Starting life on a completely new college campus is a major transition for most students, one that can cause visible changes in students’ mental and physical health — not to mention an overwhelming sense of not knowing where to fit in.
Although students may feel isolated, their peers are likely experiencing similar difficulties while adjusting to college life.
“Students often have the impression that everyone else is loving college and finding friends, which isn’t always the case,” said Communications Director for the Division of Student Life, Darcy Wittberger. “As with any major life transition, people experience ups and downs.”
However, there are various resources on campus to help make the shift into college life less daunting.
According to a 2008 study, eight in 10 college students reported feeling frequent stress in their daily lives, an increase of nearly 20 percent from a survey taken just five years before. The reasons for this are varied and include rigorous schoolwork, social anxiety and changes in physical fitness.
Away from their usual routine, students may see drastic changes in daily habits like diet and sleep patterns, some of which have negative effects on health.
Often, students are challenged mentally and financially to make healthy eating choices, which could be the determining factor in everything from a student’s success in class to their dental health. There are resources on UW-Madison’s campus where students can find healthy, cheap food options, including but not limited to the Open Seat Student Food Pantry, which usually has fresh fruit and vegetables available.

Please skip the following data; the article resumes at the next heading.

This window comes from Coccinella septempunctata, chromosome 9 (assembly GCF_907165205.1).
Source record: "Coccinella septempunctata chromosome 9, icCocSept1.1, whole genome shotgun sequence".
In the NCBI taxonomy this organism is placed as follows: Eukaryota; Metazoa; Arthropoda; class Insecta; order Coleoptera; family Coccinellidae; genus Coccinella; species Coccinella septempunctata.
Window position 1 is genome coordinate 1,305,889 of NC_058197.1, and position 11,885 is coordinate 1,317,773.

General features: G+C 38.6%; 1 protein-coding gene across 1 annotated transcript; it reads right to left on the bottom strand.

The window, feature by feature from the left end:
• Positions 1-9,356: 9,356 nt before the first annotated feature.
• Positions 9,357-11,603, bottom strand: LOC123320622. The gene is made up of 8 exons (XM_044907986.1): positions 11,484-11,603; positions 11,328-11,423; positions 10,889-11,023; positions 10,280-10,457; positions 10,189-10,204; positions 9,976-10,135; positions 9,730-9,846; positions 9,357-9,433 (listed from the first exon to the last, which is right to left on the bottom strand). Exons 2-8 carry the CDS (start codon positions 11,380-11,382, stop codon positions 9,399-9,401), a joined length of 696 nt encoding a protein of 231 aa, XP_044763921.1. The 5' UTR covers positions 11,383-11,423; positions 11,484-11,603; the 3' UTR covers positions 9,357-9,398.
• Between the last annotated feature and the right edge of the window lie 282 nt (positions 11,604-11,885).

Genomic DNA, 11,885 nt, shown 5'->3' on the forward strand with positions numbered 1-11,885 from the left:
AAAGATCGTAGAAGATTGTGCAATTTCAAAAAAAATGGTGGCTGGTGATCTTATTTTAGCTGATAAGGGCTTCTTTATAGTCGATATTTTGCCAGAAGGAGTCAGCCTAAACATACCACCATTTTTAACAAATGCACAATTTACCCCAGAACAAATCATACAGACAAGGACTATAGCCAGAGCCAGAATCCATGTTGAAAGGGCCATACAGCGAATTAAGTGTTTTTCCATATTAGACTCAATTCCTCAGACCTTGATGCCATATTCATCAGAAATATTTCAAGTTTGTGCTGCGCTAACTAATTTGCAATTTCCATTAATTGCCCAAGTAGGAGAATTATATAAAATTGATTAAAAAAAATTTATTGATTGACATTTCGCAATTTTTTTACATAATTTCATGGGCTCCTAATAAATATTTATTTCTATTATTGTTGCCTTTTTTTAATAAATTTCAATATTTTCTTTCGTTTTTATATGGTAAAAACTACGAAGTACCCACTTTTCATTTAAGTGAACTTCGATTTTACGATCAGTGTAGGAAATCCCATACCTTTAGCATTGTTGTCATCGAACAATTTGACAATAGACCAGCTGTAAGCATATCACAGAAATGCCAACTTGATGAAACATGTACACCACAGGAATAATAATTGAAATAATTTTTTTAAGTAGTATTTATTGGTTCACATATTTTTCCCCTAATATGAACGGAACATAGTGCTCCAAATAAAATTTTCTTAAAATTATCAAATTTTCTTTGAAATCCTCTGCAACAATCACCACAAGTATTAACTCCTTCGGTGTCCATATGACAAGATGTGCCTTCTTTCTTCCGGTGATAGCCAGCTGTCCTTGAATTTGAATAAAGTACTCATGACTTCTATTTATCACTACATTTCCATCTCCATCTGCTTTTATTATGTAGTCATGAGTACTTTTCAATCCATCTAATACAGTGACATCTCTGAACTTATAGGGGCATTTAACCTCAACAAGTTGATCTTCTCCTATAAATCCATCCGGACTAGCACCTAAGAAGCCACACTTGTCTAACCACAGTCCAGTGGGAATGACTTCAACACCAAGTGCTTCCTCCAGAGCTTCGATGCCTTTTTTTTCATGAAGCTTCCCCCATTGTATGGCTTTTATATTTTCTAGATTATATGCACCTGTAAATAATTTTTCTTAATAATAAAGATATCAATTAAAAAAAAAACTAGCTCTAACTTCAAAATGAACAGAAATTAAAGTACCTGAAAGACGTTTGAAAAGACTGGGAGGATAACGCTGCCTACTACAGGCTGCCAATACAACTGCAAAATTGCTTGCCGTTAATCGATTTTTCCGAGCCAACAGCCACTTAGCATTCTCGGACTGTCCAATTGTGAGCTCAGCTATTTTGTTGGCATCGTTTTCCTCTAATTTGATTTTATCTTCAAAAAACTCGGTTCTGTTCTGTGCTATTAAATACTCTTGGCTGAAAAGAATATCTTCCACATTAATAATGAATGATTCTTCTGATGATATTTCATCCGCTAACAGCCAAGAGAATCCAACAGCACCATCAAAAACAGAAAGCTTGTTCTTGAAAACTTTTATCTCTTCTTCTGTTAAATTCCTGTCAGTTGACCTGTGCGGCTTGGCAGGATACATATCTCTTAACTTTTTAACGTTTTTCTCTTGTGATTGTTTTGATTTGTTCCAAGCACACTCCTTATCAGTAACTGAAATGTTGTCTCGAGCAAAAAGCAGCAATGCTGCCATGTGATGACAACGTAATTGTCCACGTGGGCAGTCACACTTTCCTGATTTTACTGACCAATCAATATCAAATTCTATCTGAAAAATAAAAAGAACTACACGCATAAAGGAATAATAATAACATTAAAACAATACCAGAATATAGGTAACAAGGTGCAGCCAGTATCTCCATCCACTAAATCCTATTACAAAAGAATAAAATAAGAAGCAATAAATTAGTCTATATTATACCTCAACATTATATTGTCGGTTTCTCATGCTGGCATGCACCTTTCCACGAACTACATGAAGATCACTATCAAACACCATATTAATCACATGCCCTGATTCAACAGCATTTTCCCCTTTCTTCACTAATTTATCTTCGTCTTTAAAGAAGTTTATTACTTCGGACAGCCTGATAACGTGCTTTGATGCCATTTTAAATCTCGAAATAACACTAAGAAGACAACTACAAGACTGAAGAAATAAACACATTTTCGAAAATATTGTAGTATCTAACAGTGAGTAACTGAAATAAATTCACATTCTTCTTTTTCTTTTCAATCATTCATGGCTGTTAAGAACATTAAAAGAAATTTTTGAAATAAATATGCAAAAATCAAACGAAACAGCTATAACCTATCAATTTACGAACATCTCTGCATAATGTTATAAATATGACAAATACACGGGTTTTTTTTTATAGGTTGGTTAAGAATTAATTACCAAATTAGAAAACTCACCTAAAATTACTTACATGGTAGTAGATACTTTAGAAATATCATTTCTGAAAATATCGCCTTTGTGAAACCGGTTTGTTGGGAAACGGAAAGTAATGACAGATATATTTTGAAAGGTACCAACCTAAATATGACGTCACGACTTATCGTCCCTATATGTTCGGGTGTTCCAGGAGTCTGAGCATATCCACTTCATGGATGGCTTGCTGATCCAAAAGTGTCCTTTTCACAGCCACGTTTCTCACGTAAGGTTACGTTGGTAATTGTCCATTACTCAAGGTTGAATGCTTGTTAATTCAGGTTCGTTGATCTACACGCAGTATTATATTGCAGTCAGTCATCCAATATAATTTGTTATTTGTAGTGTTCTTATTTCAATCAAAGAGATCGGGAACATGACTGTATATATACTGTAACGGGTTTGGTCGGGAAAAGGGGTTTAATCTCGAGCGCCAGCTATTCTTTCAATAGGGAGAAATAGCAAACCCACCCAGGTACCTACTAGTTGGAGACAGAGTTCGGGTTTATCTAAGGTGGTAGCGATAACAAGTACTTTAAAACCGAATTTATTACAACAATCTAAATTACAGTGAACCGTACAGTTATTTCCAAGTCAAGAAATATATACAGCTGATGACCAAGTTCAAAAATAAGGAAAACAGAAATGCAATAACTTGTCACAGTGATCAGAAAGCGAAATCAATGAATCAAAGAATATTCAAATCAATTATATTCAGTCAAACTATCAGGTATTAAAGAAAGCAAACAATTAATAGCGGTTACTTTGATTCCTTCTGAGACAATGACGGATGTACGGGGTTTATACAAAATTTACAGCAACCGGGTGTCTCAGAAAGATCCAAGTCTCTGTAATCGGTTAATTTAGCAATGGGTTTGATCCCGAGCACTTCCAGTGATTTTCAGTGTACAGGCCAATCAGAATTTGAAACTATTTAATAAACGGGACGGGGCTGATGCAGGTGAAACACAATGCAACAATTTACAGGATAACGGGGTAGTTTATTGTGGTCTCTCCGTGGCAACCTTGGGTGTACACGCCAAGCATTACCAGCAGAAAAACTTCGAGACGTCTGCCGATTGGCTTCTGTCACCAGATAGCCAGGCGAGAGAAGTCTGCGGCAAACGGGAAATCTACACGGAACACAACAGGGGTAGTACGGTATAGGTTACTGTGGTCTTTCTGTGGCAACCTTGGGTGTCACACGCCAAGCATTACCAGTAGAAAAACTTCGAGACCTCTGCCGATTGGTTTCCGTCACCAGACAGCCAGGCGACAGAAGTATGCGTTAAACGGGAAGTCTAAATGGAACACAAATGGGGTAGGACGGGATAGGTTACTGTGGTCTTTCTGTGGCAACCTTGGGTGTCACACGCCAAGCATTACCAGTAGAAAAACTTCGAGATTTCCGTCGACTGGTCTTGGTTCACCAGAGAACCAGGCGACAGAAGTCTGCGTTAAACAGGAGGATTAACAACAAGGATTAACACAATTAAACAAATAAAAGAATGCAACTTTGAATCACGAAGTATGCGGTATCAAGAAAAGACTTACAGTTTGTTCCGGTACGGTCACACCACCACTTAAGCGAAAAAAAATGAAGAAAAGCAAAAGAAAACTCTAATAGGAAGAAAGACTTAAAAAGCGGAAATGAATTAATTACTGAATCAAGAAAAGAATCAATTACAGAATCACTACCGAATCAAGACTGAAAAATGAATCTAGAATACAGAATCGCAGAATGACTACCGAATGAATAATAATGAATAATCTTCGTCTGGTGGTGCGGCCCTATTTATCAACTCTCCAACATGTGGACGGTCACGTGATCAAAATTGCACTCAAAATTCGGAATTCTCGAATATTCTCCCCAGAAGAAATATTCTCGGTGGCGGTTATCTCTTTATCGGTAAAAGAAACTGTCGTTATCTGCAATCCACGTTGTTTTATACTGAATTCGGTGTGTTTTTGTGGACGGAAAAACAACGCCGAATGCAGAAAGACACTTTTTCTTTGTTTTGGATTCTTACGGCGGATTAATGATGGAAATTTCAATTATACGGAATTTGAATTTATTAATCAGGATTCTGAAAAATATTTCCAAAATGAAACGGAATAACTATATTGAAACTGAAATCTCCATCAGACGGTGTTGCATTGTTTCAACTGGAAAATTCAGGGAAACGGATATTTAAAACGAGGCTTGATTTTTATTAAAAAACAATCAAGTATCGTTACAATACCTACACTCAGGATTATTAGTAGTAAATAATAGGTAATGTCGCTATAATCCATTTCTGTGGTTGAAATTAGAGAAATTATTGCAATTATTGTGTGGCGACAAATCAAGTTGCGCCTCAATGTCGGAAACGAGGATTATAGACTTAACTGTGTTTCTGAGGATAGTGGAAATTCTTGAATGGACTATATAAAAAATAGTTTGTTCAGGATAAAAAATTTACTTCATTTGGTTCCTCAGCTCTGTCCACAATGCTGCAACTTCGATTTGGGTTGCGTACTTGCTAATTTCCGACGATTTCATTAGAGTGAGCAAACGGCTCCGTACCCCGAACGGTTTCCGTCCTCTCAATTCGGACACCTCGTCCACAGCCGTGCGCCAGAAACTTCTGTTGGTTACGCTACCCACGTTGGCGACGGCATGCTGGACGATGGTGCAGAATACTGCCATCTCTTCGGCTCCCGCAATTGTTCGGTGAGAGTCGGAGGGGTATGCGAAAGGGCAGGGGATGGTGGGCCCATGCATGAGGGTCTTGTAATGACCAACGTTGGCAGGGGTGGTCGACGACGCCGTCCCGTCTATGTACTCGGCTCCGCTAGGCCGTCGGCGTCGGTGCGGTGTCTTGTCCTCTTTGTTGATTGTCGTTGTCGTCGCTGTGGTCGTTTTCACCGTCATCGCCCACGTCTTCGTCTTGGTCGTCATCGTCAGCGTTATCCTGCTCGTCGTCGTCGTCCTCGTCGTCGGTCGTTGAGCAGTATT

University Health Services is one reliable resource that offers information about prioritizing sleep, exercise, and finding connections. UHS explains that something as simple as going on a walk can increase your body’s supply of endorphins, which can improve your mood.
This year, UHS is offering a workshop called Adjusting to College, which aims to assist students as they adapt to their new circumstances.
Even if students do simple things to be healthier, the worry still exists that they won’t be able to find friends or a place that makes them feel at home on campus.
“Building strong connections can take time, but there are many resources on campus to help increase a sense of belonging and connection,” according to Co-Director of UW-Madison Mental Health Services, Andrea Lawson.
To make connections, students can get involved in student organizations, many of which are represented at the Fall Student Organization Fair, taking place this year on Sept. 12 and 13 at the Kohl Center.
For students whose identities are less represented on campus, the Red Gym on Langdon Street houses the Multicultural Student Center and the Gender and Sexuality Campus Center. These, among other organizations, have peer mentoring programs, lead events and are a safe place for productive conversation.
So, if you’re new on campus and you feel a little nervous or out of place … don’t worry, you’re not alone!